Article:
Get Serious

I’m a new member of the Labour Party, though a long time Labour voter. Not that I joined the party with any sense of hope, optimism, or even conviction. I joined wearily, just as I’d cast my Labour vote in the 2019 general election with a sense of fatalism about the outcome.

So to this seemingly interminable Labour leadership race. Viewed from my sofa, via TV screens and social media, it was becoming tedious, the candidates simultaneously bland and irritating. I found myself observing it all with a sense of detachment. I was always going to vote for Keir Starmer, though that was more a hard-headed assessment of who, of those on offer, would be best placed to make the party functional again. I have also watched the others with interest.

Early on, I was interested in what Clive Lewis had to say. As the field narrowed, the clear rift between sections of the so-called ‘left’ over Rebecca Long-Bailey, and her increasingly anxious attempts at presenting herself as a women in her own right, rather than the hostage of a faction, made me soften towards her, though strictly in personal, not political terms. Her rapid elevation with the patronage of old men who thought they could control her, could end up killing her career dead.

The third candidate, Lisa Nandy, was the biggest disappointment. She looked like an interesting contender at first, with important things to say, but as time has gone on, she has shown herself to be shallow and opportunistic. Her bid to paint all front benchers as equally complicit in the disaster that Labour has been as an Opposition over the last five years is not the ‘hard truth’ telling that she pretends it is. It comes across as a pitch to journalists to increase her profile as a political contrarian (they have been very fashionable of late). But it’s also divisive, and very negative. There are hard questions to be faced, but they need to be faced by putting forward answers, not by impugning the motives of others. Nandy has shrunk, rather than grown during the campaign, a combative performance with Andrew Neil notwithstanding. But no one had exactly excited the membership, let alone cut through with the public. There was a bit of a feeling of ‘going through the motions’ about it all.

So it was with no great sense of anticipation that I went along to a rally yesterday to see Keir Starmer. Like many Labour voters, I’ve spent several years seeing him as one of the few adults in the Shadow Cabinet, though his competence has plainly been a source of irritation and resentment to those in charge. Mostly Starmer has kept his head down, concentrated on the Brexit brief, and modelled loyalty to the leader. In this campaign the front runner according to polls, he seemed to be following the Boris Johnson rules for contesting a party leadership: say as little as possible in public, in order to cruise to victory.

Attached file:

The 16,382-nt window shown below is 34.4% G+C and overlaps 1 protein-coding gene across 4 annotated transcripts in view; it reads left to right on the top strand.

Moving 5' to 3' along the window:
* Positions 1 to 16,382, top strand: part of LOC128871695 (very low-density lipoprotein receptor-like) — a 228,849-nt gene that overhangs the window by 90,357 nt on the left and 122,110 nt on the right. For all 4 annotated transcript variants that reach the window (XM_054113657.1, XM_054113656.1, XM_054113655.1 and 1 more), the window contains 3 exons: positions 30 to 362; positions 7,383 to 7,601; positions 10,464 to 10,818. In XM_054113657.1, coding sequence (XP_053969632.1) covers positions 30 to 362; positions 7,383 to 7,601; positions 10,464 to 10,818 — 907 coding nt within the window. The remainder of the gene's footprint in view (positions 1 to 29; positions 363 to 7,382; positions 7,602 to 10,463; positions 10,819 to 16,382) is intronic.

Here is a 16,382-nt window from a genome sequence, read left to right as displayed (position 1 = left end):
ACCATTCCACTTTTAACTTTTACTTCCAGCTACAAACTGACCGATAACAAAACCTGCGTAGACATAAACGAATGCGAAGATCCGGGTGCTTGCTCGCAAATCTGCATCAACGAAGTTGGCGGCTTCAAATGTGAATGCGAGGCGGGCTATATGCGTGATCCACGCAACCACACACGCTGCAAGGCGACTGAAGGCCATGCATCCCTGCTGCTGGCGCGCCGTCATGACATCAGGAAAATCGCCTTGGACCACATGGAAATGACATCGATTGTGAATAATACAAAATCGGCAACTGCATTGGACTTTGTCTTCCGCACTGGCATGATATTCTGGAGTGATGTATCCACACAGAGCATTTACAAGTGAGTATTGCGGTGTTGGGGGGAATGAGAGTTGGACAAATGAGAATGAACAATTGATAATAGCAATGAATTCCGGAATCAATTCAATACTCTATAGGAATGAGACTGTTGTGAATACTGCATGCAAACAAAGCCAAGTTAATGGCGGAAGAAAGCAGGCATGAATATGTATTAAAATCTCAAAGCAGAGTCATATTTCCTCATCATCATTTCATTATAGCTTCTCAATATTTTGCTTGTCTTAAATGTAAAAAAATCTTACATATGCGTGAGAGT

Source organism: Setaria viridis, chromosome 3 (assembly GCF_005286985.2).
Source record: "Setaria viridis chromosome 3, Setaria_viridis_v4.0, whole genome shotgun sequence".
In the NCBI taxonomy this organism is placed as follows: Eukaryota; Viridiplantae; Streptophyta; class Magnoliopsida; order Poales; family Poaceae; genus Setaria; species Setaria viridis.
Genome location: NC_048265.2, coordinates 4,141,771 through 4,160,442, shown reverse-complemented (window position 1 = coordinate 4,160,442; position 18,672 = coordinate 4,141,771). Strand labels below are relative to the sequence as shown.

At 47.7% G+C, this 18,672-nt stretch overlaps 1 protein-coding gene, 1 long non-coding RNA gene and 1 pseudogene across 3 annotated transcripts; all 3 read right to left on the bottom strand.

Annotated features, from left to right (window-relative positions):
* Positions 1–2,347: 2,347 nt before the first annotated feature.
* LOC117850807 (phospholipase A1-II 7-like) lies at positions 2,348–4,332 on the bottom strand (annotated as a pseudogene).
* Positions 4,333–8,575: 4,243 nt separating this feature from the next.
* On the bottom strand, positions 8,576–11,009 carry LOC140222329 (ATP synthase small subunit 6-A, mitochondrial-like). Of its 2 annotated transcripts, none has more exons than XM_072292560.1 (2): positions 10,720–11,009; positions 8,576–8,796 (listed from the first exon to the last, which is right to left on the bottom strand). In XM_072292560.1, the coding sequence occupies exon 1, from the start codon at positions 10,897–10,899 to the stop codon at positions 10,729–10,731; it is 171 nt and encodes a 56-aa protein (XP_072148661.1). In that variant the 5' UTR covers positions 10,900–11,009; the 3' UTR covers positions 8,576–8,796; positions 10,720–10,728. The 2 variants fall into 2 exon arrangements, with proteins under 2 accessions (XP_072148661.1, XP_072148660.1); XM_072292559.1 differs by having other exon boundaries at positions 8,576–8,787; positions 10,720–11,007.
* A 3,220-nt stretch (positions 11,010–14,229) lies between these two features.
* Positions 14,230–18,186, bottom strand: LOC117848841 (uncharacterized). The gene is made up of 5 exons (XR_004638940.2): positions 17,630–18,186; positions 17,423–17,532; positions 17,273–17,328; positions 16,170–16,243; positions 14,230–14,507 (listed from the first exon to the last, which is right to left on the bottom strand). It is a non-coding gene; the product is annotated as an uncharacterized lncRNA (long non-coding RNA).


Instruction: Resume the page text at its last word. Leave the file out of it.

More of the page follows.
As I sat waiting for the meeting to begin, watching people in respectable numbers coming through the doors, I thought of the only other such rally I have ever attended. That was in 2015, and the candidate was Jeremy Corbyn. The contrast between the two events could not have been starker.

Corbyn in 2015

The event five years earlier had been closer in mood to a revivalist religious gathering than a political rally, albeit one in which quite a lot of the audience, myself included, were definitely in the agnostic camp. ‘Jeremy’ was raised up above us at his pulpit, and many of the young people in attendance gazed at him in awe, for his words, however anti-climactic his style, were wholly new to them, and thrilling. We old timers, who knew these hymns of old, had become amnesiac about the man who was singing them. Jaded by years of timidity in power, we had forgotten that the magic of 1945 was not the property of those whose real dream was of 1917. More pertinently, we had forgotten how those factions operate politically, and their obsession with ‘seizing the levers of power’ in the party to the exclusion of actually doing anything with that power.